At the climax of Arrival, when hope for humanity seems lost, Dr. Louise Banks (Amy Adams) steals a satellite phone and barricades herself in a room to try to save the world. Outside the room, intelligence agents and soldiers train their guns on the door. Across the planet, alien ships dot the globe, and military superpowers everywhere are preparing to launch nuclear attacks on the interlopers. Banks is at this moment the most capable person on the planet—experienced, knowledgeable—and she uses those skills, the weight of great and terrible information she doesn’t yet understand, to save the world from men who would rather visit apocalypse upon the unknown than seek to to understand it. Director Denis Villeneuve didn’t set out to create an allegory for this year’s presidential election—but now it’s a painful one.
Based on Ted Chiang’s novella “Story of Your Life,” Villeneuve’s adaptation begins just after the alien ships have appeared—a dozen of them, hovering around the world. Louise, a linguistics professor, walks into her regular classroom to begin a lecture, unaware of the ships and the ensuing existential panic that has gripped the planet. She receives a visit from Colonel Weber (Forest Whitaker), an official for whom she’d once provided some translation work, and who now invites her to join a team of scientists inspecting one of the ships in Montana.
Figuring out an alien language is painstaking work, but Louise takes to it with aplomb. While everyone around her is looking for immediate, significant progress—and failing—she has the linguistics background to know where to start, and moves through the building blocks of communication to try and find ways for the humans and heptapods to communicate. In contrast to her theoretical-physicist teammate Ian Donnelly (Jeremy Renner), she’s the one who not only has seemingly limitless ideas but actually delivers useful results. Her first breakthrough: discovering that both species have some form of writing. The alien language is beautifully rendered, with “logograms” of curving black smoke that can encompass entire sentences.
Louise’s dominant trait is her competence, but there’s an aching vulnerability to her as well, revealed in flash-sideways scenes only the audience sees. We see the parts of her life that no one around her does: a strained marriage, a beloved daughter. Villeneuve, along with cinematographer Bradford Young (Selma), has a knack for revealing information just as it demands to be known, while also dangling a parallel mystery about Louise’s life. And composer Jóhann Jóhannsson’s score, full of choirs and deep bass, highlights both the scientific excitement and the global panic that suffuses Arrival.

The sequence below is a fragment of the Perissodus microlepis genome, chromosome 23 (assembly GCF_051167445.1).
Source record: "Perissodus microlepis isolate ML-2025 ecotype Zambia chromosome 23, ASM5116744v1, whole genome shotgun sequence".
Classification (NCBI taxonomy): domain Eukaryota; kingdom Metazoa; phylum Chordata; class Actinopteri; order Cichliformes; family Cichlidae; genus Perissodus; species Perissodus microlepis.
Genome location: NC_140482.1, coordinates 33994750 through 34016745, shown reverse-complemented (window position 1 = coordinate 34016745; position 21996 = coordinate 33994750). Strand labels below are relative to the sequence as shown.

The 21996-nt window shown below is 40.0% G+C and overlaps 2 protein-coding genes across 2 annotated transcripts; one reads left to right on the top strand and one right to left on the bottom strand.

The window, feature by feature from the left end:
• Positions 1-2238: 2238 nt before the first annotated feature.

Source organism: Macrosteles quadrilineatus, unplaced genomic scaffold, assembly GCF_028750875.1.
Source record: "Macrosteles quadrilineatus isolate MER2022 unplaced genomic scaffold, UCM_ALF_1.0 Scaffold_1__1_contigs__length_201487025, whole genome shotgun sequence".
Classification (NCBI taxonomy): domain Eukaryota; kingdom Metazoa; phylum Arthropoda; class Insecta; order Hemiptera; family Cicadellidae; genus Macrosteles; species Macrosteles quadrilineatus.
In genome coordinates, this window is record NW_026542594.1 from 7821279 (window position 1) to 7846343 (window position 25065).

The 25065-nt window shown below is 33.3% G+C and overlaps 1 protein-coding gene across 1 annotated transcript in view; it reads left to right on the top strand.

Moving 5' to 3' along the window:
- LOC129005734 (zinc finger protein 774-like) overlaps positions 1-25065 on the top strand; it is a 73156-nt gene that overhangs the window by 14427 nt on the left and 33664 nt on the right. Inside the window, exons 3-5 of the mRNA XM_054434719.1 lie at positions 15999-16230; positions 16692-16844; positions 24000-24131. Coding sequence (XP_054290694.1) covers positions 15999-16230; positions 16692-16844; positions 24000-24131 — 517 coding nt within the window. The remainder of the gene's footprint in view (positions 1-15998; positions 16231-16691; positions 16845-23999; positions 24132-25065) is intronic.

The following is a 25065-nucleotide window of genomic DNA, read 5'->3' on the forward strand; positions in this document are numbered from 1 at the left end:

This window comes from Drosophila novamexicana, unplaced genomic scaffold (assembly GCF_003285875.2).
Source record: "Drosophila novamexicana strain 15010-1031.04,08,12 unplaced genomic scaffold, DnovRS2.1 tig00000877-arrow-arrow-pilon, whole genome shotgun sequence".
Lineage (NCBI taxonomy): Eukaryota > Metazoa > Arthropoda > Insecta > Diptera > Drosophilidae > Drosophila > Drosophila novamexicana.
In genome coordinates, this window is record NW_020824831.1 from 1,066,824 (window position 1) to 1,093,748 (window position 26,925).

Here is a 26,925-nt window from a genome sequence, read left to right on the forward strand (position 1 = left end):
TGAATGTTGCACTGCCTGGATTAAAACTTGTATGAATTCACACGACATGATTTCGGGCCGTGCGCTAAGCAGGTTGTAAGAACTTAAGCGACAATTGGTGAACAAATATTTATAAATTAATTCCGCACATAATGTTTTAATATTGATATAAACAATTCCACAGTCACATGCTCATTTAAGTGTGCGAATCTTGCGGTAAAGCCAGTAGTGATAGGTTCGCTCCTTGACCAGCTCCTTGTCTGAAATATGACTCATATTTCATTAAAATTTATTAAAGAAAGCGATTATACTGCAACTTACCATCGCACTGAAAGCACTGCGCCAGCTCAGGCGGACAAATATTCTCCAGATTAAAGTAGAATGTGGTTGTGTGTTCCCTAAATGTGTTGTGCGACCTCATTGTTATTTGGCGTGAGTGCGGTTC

An Island of Ability in a Sea of Aggression
What sticks out now, as the film hits theaters in the United States nearly two months after its Venice Film Festival debut, is how pivotal Louise’s role is in mediating a potentially catastrophic misunderstanding—and how unrewarded as well. Unlike the hostile invaders from Independence Day, these visitors don’t attack, but simply allow a team of humans to see and communicate with a pair of seven-legged aliens. (Ian nicknames the Montana pair Abbott and Costello, effectively undercutting the potential danger in the minds of the researchers.)
But not every nation takes Louise’s approach, or even supports her efforts. She’s a stellar communicator and a talented diplomat, but many perceive her as icy and idealistic. China chooses to interact with its nearest visitors through Mahjong, a game that teaches winners and losers, but not parity. Fearful of the aliens’ intentions, and unable to do anything but play a game and keep scores, China—along with Russia, Sudan, and others—prepares to take military action. Meanwhile, even the US armed forces, influenced by conservative pundits, seek to violently undermine Louise and Ian’s work. Yet, Louise ends up being the only person on Earth who fully grasps the repercussions of the message the heptapods are trying to send.
Arrival is not the kind of science-fiction film that delivers a jaw-dropping opening weekend. It’s unlikely to earn more money than Doctor Strange, which is heading into its second week in theaters. But it’s as moving as it is cerebral, contemplating the nature of time as ably as it considers the chasms that divide so many of us. At its center is a talented, successful woman whose tireless work goes unrewarded—and in these times, there’s perhaps no more dystopian scenario than that.